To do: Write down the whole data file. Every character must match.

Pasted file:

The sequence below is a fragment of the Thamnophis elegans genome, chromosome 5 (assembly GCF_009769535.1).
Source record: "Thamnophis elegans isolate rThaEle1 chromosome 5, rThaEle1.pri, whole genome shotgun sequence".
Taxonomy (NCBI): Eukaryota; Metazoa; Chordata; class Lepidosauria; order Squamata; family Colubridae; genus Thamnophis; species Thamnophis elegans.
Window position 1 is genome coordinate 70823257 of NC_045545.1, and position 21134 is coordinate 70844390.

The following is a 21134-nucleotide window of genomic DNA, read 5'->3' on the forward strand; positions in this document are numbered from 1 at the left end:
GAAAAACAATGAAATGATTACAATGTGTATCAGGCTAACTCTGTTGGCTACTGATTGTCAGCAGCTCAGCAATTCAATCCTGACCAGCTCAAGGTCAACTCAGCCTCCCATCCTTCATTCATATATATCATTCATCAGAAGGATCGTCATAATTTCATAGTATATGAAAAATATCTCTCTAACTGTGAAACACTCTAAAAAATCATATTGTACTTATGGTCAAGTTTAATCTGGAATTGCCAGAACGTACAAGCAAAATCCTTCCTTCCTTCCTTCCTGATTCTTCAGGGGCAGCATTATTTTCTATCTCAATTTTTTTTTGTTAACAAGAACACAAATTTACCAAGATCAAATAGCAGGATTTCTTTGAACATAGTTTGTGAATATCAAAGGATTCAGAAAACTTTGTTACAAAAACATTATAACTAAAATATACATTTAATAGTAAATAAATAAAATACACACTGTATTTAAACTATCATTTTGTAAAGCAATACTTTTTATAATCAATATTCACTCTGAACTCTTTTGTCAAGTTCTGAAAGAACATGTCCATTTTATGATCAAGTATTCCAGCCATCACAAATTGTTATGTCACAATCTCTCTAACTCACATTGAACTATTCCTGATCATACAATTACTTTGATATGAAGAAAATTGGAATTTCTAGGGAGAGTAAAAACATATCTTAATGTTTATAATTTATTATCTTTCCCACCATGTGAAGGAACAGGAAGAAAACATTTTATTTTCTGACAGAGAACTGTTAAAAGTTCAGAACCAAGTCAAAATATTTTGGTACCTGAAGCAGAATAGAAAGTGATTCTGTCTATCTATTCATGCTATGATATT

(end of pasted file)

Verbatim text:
The sequence below is a fragment of the Thamnophis elegans genome, chromosome 5 (assembly GCF_009769535.1).
Source record: "Thamnophis elegans isolate rThaEle1 chromosome 5, rThaEle1.pri, whole genome shotgun sequence".
Taxonomy (NCBI): Eukaryota; Metazoa; Chordata; class Lepidosauria; order Squamata; family Colubridae; genus Thamnophis; species Thamnophis elegans.
Window position 1 is genome coordinate 70823257 of NC_045545.1, and position 21134 is coordinate 70844390.

The following is a 21134-nucleotide window of genomic DNA, read 5'->3' on the forward strand; positions in this document are numbered from 1 at the left end:
GAAAAACAATGAAATGATTACAATGTGTATCAGGCTAACTCTGTTGGCTACTGATTGTCAGCAGCTCAGCAATTCAATCCTGACCAGCTCAAGGTCAACTCAGCCTCCCATCCTTCATTCATATATATCATTCATCAGAAGGATCGTCATAATTTCATAGTATATGAAAAATATCTCTCTAACTGTGAAACACTCTAAAAAATCATATTGTACTTATGGTCAAGTTTAATCTGGAATTGCCAGAACGTACAAGCAAAATCCTTCCTTCCTTCCTTCCTGATTCTTCAGGGGCAGCATTATTTTCTATCTCAATTTTTTTTTGTTAACAAGAACACAAATTTACCAAGATCAAATAGCAGGATTTCTTTGAACATAGTTTGTGAATATCAAAGGATTCAGAAAACTTTGTTACAAAAACATTATAACTAAAATATACATTTAATAGTAAATAAATAAAATACACACTGTATTTAAACTATCATTTTGTAAAGCAATACTTTTTATAATCAATATTCACTCTGAACTCTTTTGTCAAGTTCTGAAAGAACATGTCCATTTTATGATCAAGTATTCCAGCCATCACAAATTGTTATGTCACAATCTCTCTAACTCACATTGAACTATTCCTGATCATACAATTACTTTGATATGAAGAAAATTGGAATTTCTAGGGAGAGTAAAAACATATCTTAATGTTTATAATTTATTATCTTTCCCACCATGTGAAGGAACAGGAAGAAAACATTTTATTTTCTGACAGAGAACTGTTAAAAGTTCAGAACCAAGTCAAAATATTTTGGTACCTGAAGCAGAATAGAAAGTGATTCTGTCTATCTATTCATGCTATGATATT